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FSU HUN 3226 - Study Guide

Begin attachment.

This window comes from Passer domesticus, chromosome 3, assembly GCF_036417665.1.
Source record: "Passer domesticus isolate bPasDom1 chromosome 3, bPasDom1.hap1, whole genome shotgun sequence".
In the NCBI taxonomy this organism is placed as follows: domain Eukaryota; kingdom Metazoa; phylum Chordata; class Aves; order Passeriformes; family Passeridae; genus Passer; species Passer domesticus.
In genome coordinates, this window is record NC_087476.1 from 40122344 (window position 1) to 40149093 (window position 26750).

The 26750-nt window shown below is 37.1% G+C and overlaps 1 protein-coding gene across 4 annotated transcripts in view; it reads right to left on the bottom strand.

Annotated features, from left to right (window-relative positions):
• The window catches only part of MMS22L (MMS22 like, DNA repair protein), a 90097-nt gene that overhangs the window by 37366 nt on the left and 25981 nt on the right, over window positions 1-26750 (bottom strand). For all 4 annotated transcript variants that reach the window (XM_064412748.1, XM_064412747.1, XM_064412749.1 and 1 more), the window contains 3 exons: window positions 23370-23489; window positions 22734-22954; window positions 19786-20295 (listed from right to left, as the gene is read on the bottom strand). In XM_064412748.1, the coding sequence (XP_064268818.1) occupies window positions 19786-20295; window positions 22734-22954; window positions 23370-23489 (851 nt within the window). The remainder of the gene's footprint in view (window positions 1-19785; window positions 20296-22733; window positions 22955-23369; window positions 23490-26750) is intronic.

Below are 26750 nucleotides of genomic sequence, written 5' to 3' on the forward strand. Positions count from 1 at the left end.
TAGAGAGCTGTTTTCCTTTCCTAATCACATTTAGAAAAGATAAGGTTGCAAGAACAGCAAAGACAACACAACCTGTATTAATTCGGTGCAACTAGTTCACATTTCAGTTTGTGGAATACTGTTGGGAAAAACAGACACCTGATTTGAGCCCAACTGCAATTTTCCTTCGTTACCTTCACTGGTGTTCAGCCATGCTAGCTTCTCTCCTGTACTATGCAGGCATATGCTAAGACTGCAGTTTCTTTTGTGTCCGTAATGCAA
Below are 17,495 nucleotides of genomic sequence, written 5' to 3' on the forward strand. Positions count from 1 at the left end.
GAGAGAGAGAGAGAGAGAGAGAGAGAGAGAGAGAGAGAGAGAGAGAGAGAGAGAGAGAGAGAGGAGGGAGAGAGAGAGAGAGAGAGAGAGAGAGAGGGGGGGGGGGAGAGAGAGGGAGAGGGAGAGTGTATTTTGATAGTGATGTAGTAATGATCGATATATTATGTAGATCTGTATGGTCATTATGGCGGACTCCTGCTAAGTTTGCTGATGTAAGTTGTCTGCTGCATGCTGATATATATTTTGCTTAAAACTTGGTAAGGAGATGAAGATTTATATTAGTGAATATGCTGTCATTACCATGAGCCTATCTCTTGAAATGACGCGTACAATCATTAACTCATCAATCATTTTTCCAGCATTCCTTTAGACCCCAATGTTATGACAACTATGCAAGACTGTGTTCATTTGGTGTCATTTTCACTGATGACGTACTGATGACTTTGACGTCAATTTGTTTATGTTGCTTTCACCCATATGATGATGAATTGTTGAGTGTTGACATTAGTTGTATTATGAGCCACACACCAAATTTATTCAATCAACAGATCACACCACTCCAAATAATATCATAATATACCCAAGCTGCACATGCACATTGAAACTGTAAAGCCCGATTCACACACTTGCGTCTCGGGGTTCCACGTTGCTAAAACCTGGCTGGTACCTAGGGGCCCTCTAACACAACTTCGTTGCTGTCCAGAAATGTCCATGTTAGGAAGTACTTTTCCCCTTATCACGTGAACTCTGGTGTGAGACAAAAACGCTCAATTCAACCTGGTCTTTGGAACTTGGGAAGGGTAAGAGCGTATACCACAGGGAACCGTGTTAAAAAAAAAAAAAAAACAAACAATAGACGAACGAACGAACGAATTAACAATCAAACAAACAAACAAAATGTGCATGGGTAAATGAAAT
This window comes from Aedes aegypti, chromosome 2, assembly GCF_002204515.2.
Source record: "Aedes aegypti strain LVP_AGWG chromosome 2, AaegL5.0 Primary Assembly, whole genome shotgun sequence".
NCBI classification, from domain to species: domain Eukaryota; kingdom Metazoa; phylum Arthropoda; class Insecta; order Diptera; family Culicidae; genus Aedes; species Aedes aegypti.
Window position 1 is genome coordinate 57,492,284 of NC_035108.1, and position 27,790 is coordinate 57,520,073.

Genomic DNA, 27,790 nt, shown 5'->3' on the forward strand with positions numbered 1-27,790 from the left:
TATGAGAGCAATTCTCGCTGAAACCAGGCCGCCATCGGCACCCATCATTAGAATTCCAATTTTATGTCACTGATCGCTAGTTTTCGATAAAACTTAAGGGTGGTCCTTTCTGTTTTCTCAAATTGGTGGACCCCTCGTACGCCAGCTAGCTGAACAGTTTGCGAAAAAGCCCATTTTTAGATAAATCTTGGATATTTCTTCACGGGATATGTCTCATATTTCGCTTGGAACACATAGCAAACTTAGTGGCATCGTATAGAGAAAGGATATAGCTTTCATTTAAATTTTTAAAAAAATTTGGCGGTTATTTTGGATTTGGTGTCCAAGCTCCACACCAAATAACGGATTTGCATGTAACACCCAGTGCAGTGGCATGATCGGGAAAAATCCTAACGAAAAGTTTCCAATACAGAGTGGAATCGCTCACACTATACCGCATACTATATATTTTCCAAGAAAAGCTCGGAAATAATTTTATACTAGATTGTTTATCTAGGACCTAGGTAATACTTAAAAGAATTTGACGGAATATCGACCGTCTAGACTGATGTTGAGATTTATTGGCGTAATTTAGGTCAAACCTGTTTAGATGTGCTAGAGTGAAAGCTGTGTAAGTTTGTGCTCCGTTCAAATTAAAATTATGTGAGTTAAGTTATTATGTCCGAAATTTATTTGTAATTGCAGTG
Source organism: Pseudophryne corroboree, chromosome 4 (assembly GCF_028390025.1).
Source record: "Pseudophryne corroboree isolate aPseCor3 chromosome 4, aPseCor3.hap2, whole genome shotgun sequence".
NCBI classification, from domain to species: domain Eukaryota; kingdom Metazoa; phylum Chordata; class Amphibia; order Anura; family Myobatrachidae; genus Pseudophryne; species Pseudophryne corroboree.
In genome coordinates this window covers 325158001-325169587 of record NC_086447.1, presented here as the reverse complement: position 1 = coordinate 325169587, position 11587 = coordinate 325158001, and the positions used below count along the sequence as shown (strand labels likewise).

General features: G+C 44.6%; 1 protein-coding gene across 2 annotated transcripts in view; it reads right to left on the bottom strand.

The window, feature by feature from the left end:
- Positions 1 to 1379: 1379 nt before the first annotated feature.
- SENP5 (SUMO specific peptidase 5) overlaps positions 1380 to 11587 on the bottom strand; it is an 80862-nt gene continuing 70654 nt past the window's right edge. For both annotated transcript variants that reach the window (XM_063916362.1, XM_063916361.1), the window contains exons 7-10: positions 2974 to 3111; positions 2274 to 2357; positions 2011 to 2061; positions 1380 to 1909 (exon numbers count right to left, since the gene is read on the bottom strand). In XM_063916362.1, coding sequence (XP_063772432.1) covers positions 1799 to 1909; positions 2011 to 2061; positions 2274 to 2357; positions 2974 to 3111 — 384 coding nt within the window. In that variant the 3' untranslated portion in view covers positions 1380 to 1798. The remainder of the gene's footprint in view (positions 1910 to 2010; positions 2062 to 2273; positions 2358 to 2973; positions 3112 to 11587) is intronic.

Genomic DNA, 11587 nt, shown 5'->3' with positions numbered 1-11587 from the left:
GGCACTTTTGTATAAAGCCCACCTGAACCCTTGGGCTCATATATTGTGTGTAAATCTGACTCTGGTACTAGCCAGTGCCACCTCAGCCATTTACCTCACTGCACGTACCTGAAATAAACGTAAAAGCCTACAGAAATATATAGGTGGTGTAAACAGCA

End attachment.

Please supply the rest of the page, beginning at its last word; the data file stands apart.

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Sources: made by bacteria, Meat, Fish Poultry, ONLY animal products! Forms: Cobalamin, generic for compounds called corrinoids, for B12 corrin has cobalt attached to it, active in human body= methylcobalamin and adenosylcobalamin. Meats: adenosylcobalamin & hydroxocobalaminMilks: methylcobalamin & hydroxocobalaminSupples: Cyanocobalamin& hydroxocobalaminDigestion & Absorption: Eaten in all formsStomach: -pepsin and HCL separate cobalamins from polypeptides.-R proteins (cobalophilins &haptocorrins made in stomach), found in saliva/gastric juices, binds to vitamins-Intrinsic Factors are made & released in stomach but fxn in intestine. Small Intestine: - cobalamin released from R protein by pancreatic proteases-Intrinsic factor binds to free cobalamin- Ileum: Huge doses= passive diffusion Dietary Doses: Cubilins-receptors for B12, then B12 & IF enter cell by receptor mediated endocytosis.Enterohepatic circulation: BILETransport: bound to 1 of 3 transocbalaminsTC1: circulating storageTC2: carries newly absorbed Co to tissuesTC3: delivery from tissues to liverTissues: uptake at tissues, receptor fro TC2, goes to receptor mediated endocytosis, lysosome degradesTC2 and get free B12 inside cell. Storage: liver is main site, stored as adenosylcobalamin less in: muscle,kidney,brain,bone,heart,spleen & in circulating blood as transcobalaminEnzymatic Reactions: 2 of them! Homocysteinemethionine 2 step process: formations of methylcobalamin the methlycobalamin donates methyl group to form cobalamin & methionine. Formation of Succinyl CoA from methylmalonylSuccinylCoA is a krebs intermediate, 5-deoxydenoslycobalaminExcretion: Urine: very little, Bile: enteroheptaic circulation, can be stored up to 11 years!B12: CobalaminAssessments: Main tests:Serum B12: serum levels can be falsely high/low with conditions or other diseasesMethylmalonic Acid: high with B12 deficieny, can be serum or urineHomocysteine: high with B12 deficiencyOthers:DUST: Deoxyuridine Supression Test: complicated and expensive, impaired thymidine synthesis dut to lack of B12TC2: lack of evidence to determine if it is a better indicator that serum B12Shilling Test: no longer done in US, determine problems wwtih absorp related to IF, give oral radioactive B12, measures urinary excretion, lower than normal urinary excretion= probs w/ absorp. Antibodies to IF: antibodies bind to protein then protein can’t fxn. Deficiency: In stages:1- serum: low levels of holotranscobalamin II2- cell concentrastions of vitamin diminish.3- biochemical deficiency occurs: decreased DNA synthesisa. Elevated homocysteine in serumb. high homocysteine= high risk factor for heart attackc. low methionine= low SAM (essential for nerve fxn)d. Elevated methylmalonic acid in serum4- Megaloblasic, macrocytic anemia (most common symp), may be caused by pernicious anemia, autoimmune conditions, anitbodies attack parietal cells, low IF production *pernicious anemia= lack of IF (gastric bypass, long term antacid)General Symptoms: pale skin, short breath, insomnia, dementia, fatigue, paresthesia, loss of concentration, palpitations, & neurological probsSevere B12 Deficiency Symptoms: neurological symptoms, degeneration of spinal cord, presentation of absent reflexes, ataxia, no sense of touch, results in severe irreversible brain & nervous system damage and death At Risk:Malabsorption: atrophic gastritis, gastrectomy, aclorrhydria (no acid in stomach), decreased absorptive rea in intestine, medications (proton pumps and H2 blockers)Deacreased intake: veggie dietsMutations of TC2: circulating storage, about 20 % of populationTreatment: oral supplements, intramuscular injectionsToxicity: none recorded, no UL setSources: mushrooms, green veggies, peanuts, legumes, citrus fruits, fortified products-1998 products had to be fortified w/ 140mg of folic acid/ 100g of product-Folacin= term used to describe compounds with similar structure and nutritional props as folate. Forms: Folic acid- synthetic & Folate- naturalMonoglutamates: one glutamic acid, found in supplements & fortified foods, transport form.Polyglutamates: 2-9 glutamates attached, found in cells, biologically active is tetrahydrofolate (THF)Structure: body can make all three pieces of compound but we can’t put them together.Digestion: Eaten as poly/monoglutamatesConjugases: cleave poly into mono, found in jejunal mucosa, brush border (Zn dependent), pancreatic juice & bile. Conjugases inhibitiors: prevent polys from breaking down into monos, legumes, cabbage, oranges. Require Zn= Metalloenzyme (conjugases)Absorption: proton coupled folate transporter (PCFT), genetic defect will cause a secondary B9 deficiency.Enterocyte: Folic acid and folateNADPH dihyrofolate reductaseDihydrofolateNADPH dihydrofolate reductaseTetrahydrofolateTransport: portal system= monoglutamates, sent to liver, Uptake at tissues= carries, reduced folate carries, proton coupled folate transporters (FR alpha, beta & gamma) Once inside cell 4-8 glutamates residues are attached (turn monos into polys) & now trapped in cell, conversion of coenzyme form.B9: FolateInvolved in:Mechanisms of Action: 1- accepts 1 C group from metabolic rxns2- donates the 1 C for synthesis rxnsAmino Acid Metabolism: (see sheet)1- histidine glutamate2- glycineserine3- glycine CO2 & NH44- homocysteinemethionineMethyl Folate Trap: B12 removes methyl group from 5 methyl THF, if no B12 the methyl group becomes trapped on the THFPurine and Pyrmidine Synthesis:Purines: adenine and guanine5-10methyl THF DHFPyrimidine: cytosine, thymine, uracil5-10methyl THF Formyl THFMethotrexate: binds to reductase enzyme, prevents cell division (DHFTHF)Excretion: Urine and used in bile, but most of bile is reabsorbed. Assessment: 1- serum and plasma levels : reflect recent dietary intake, RBC more indicative of tissue status, tells folate status at time RBC was synthesized. 2- N-formiminoglutamate (FIGLU) excretion: intermediate (histidineglutamate), B12 def, will also cause increased FIGLU excretion3- Deoxyuridine suppression test. 4- Plasma Homocysteine : functional marker, B12 def will also increase homocysteine. Deficiency: Megaloblastic macrocytic anemia: 1.clinical- low plasma folate, 2. 3-4 mons low folate intake= low RBC folate, 3. 4-5 mons. Bone marrow and other rapidly dividing cells become megaloblasic (immature)4. Blood cells are large in size & fewer in #, abnormal DNA syn., large immature cells w/ lots of hemoglobin. At